“All the Leaves Are Brown: How the Mamas & the Papas Came Together and Broke Apart” Scott G. Shea — As the friendly face of hippiedom, the Mamas & the Papas blazed across the TV screens and transistor radios of mid-‘60s America in a wash of glorious harmonies and good vibes, but it all turned dark very quickly. After the group’s origins in folk-era Greenwich Village, they found a welcome home in the burgeoning Los Angeles music scene and burned bright for a few vivid months — John Phillips penned some of the most distinctive songs of the era (from “California Dreamin’” to Scott McKenzie’s “San Francisco”) and helped produce the groundbreaking Monterey Pop Festival; Cass Elliott was one of its most distinctive singers and Phillips’ wife Michelle was one of the most beautiful. But it all began falling apart almost as quickly as it came together — Michelle and bandmate Denny Doherty began an affair right when the group’s debut album was released — and it all spiraled in a cascade of jealousy and drugs, and John Phillips went on to become one of the most odious drug casualties in music history. The trainwreck of the group’s existence is recounted in vivid detail in Shea’s excellent history.
“The Monkees: Made in Hollywood” Tom Kemper — What a difference a half-century can make: The Monkees were one of the most successful pop acts of the 1960s but were viciously maligned as a prefabricated Beatles knockoff created purely to populate a weekly sitcom — all of which was true. But in the process the group made some of the most memorable pop songs of a vibrant era and also had one of its most distinctive singers in Mickey Dolenz. Now, in an era where such qualities are an unequivocal benefit if not a virtue, it’s hard to imagine the extent of puritanism the group faced, but Kemper places it all in refreshingly contemporary and judgment-free context, viewing the group’s history through a clear-eyed artistic angle as well as a business one.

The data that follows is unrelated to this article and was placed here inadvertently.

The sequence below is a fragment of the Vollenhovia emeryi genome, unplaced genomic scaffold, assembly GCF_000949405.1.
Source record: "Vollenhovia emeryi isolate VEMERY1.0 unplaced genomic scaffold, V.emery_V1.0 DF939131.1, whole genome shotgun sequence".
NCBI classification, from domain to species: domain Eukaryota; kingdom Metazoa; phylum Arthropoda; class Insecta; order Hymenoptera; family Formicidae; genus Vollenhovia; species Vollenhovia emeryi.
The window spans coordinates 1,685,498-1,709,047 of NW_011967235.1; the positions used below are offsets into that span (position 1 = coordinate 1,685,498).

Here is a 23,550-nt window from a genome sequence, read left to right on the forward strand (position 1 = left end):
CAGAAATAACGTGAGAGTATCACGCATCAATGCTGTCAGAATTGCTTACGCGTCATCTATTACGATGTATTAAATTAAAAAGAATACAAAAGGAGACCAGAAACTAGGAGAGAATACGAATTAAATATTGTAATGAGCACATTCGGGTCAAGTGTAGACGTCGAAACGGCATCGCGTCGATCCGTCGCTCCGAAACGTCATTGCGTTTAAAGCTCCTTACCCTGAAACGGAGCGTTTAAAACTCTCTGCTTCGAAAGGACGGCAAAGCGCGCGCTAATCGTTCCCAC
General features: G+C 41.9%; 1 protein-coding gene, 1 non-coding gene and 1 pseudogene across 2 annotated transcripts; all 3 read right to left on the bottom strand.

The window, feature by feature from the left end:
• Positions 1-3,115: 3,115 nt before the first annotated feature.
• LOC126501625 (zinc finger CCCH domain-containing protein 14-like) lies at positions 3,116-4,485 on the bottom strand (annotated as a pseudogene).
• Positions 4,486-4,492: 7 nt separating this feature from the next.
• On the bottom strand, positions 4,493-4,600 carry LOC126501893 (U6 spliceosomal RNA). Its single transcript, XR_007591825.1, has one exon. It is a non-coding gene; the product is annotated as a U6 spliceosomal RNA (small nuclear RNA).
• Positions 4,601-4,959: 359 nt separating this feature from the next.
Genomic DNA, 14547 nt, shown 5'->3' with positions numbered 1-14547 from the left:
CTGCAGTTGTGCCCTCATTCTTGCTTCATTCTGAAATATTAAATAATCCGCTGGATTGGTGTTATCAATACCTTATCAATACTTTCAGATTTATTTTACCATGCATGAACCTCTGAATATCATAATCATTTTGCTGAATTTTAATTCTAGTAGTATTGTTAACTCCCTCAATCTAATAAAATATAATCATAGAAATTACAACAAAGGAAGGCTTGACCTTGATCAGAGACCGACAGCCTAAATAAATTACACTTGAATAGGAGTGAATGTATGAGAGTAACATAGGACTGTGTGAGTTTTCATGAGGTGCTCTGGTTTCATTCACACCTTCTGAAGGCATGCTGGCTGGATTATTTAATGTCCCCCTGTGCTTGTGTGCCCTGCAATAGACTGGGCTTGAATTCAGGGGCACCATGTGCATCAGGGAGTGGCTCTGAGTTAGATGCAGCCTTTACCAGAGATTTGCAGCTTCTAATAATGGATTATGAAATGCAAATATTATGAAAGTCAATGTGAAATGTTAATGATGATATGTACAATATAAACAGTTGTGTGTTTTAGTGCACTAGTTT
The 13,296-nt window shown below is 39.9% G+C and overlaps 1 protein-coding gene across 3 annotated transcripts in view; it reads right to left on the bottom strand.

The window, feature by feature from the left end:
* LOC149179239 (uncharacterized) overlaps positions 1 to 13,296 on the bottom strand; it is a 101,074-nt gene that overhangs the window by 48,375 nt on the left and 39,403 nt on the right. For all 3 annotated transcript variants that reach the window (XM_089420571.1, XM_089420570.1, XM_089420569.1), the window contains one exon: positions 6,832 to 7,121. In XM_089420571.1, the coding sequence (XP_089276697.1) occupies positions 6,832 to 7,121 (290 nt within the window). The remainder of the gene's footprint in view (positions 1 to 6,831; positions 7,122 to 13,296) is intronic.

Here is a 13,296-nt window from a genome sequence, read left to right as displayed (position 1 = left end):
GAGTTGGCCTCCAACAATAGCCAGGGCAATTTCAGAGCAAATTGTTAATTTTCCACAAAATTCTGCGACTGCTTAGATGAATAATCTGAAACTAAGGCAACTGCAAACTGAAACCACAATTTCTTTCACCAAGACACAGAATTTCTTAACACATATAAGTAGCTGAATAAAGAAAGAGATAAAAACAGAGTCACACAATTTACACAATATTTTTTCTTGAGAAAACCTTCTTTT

“Loaded: The Life (and Afterlife) of the Velvet Underground” Dylan Jones — In capturing such a wrenchingly unsentimental band, English journalist Dylan Jones manages to tenderly capture the love (then lore) that existed with all whom the Velvet Underground touched during their brief existence, the author included. Like many listeners who caught onto the Velvets’ mythology of hard drugs, S&M, discordant music and mercurial poetry at an age when they should still be riding bicycles, Jones found Reed, Cale and company through his youthful devotion to David Bowie, a subject on which the Brit has authored several books. While Nico, Andy Warhol and Edie Sedgewick are given a rarely seen openness, lesser-known names, such as actress Mary Woronov and the late visual artist Duncan Hannah, are so quick-witted and cattily humorous when recounting their personal recollections of the band, you almost don’t care if Jones also uses choice interview elements with actual Velvets, living (Mo Tucker) and deceased (Reed) to tell this full-figured literary tale. — A.D. Amorosi